From bagged tree to show pot   5 comments

2010

This trident maple started life as a bare root tree in a shopping bag at a Fresno Bonsai Society swap meet. The Grower is Ed Clark.Very tough to see any trunk line in this bagged tree, but I saw a decent line and thought I could improve it.

a1a

The tree was pruned back very hard and planted in a cut down pond basket. Some wire was used to preserve what branches I did keep.

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The tree went on to be used for a demo in what I called livin in “realville”. The shorter story can be read elsewhere on this blog. The contention was that sooner or later every person working with bonsai has to make decisions on which pieces of material to keep and which to find a suitable home for. Hopefully make a few bucks to cover your trouble. The premise was which of the two was the better one to waste ones time on. I kept the one on the right and sold off the other.

a2b

I decided to make a virtual of the future of the tree. This was all going on with the 2010 purchase and repotting in 2011.

a2c

During that repotting combing of the roots and checking out the deep undercut that was in the lower trunk.

a6

It grew well, but the hot summers of the Central valley drought took its toll on the leaves and strength of the tree.

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Here is a good shot of the undercut portion of the trunk. For the tree to look like anything this would have to be addressed and soon!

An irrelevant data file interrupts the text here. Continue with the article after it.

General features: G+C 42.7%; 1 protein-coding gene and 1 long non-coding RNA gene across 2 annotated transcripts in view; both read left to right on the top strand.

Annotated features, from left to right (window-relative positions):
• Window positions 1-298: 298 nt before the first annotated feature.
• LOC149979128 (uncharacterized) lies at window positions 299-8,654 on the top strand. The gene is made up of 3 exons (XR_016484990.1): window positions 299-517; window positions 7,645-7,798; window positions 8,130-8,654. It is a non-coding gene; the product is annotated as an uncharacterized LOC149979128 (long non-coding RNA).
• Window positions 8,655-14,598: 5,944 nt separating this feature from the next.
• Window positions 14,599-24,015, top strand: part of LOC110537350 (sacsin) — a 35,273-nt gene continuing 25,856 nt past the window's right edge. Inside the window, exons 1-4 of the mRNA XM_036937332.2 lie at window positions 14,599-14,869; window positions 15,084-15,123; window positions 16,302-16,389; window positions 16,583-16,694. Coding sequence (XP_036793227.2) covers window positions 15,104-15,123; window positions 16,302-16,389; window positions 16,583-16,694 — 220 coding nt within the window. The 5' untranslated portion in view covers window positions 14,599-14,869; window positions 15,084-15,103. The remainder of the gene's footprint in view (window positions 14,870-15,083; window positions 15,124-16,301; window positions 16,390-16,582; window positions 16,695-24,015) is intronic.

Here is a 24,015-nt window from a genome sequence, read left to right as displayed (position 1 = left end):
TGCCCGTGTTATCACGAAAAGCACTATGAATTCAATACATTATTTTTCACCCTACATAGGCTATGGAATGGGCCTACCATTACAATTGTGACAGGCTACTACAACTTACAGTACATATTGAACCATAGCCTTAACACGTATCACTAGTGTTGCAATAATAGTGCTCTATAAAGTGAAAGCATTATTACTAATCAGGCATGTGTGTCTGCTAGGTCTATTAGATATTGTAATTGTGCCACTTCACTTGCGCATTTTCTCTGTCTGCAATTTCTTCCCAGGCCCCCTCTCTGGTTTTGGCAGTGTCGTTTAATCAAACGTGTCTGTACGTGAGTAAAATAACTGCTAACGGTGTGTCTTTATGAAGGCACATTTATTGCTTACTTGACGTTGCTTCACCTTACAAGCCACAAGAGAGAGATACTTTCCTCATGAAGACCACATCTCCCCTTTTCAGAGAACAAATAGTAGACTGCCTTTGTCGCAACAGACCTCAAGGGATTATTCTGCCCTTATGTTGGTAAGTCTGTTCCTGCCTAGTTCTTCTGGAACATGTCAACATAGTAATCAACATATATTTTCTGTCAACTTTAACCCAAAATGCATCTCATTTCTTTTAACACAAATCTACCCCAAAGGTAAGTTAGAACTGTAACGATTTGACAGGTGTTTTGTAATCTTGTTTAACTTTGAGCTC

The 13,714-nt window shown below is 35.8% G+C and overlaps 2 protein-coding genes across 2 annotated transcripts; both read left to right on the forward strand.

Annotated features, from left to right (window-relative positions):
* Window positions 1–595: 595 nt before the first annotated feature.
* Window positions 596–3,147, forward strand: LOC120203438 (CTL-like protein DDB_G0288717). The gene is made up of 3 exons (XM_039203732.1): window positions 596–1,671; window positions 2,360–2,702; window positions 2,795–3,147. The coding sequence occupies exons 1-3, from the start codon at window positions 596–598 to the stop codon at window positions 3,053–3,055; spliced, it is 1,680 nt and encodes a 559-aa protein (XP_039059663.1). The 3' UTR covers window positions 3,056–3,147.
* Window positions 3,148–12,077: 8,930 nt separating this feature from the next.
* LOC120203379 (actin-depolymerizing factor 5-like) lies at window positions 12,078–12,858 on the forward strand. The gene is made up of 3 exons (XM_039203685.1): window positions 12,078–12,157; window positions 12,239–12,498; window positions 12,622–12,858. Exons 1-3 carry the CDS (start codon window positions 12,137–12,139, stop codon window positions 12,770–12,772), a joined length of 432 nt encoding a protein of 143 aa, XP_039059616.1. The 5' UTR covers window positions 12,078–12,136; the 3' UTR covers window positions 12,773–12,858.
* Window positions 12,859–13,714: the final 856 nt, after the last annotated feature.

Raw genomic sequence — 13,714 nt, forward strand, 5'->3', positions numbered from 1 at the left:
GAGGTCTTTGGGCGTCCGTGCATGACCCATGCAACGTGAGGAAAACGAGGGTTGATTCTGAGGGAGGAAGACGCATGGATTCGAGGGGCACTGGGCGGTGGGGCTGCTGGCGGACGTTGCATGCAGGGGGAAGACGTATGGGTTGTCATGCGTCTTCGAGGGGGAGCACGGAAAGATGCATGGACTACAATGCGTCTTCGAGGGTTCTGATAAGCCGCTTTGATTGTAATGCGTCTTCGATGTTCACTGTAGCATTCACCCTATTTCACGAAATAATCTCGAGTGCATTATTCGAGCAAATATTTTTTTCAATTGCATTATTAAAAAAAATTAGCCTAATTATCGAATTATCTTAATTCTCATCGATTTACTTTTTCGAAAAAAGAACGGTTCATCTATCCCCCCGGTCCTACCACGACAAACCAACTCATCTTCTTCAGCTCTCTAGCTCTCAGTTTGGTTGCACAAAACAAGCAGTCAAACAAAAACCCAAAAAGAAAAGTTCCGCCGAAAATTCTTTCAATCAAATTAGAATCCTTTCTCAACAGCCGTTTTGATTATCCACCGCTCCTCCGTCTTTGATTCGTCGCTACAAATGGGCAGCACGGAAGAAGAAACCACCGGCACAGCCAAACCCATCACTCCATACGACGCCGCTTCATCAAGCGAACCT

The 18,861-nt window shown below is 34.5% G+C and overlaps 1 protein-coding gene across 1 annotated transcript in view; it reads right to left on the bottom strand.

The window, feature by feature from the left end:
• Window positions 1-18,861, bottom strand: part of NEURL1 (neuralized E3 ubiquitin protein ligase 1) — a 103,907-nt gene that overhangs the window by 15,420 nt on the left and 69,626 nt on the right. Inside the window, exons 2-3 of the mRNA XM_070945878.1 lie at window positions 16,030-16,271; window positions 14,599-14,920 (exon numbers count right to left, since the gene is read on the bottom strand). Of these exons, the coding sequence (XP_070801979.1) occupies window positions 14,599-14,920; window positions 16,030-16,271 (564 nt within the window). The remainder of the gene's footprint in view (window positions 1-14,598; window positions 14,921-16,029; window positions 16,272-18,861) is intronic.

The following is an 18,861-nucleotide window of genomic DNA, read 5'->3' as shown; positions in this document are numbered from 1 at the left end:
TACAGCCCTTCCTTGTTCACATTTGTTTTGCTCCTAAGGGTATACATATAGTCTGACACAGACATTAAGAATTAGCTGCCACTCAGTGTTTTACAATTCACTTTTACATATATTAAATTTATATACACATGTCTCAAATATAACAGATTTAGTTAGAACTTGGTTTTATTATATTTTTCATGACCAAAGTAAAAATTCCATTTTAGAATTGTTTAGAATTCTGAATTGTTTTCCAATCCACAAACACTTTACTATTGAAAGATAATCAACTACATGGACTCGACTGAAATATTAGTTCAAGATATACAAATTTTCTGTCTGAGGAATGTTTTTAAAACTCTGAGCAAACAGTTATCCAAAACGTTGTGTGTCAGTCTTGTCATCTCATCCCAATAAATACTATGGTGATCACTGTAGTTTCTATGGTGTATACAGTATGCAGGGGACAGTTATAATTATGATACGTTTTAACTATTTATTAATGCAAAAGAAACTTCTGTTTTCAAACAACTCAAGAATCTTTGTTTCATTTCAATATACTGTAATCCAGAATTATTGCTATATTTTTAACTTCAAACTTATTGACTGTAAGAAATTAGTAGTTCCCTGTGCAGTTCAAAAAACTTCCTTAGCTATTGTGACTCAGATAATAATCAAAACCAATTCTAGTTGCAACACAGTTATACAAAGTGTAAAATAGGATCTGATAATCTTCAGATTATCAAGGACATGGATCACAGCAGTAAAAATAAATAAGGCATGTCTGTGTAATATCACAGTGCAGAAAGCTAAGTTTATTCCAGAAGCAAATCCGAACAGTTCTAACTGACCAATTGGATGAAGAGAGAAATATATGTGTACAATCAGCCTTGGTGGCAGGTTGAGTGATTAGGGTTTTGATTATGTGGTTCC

a7b

During the growing phase I kept it pruned back hard on the top and tried to keep the growth in the lower portion of the tree. Very hard to do on a trident.

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2012

During the winter of 2012 I decided it was time to address the undercutting.

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I used some cutting that had rooted from the previous year, and wood thread graft them thru the trunk.

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I also approach grafted four branches on the upper trunk.

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All the grafts took. There is one in the center of the trunk which looks like a curving branch.

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The tree grew well and the treatment was the same, cutting back the top to allow the bottom to grow and strengthen.

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The lower right branch is one of the grafts.

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2014

Two years ago I decided the tree was too tall for shohin. Using the stick I made for size limits, we can see the tree is about 1.5 inches too tall.

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All along the process this has been my front view of the tree. It received some massive squirrel damage in 2012 and I did not like the look of the trunk after the damage.

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A close up view of my stick.

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2015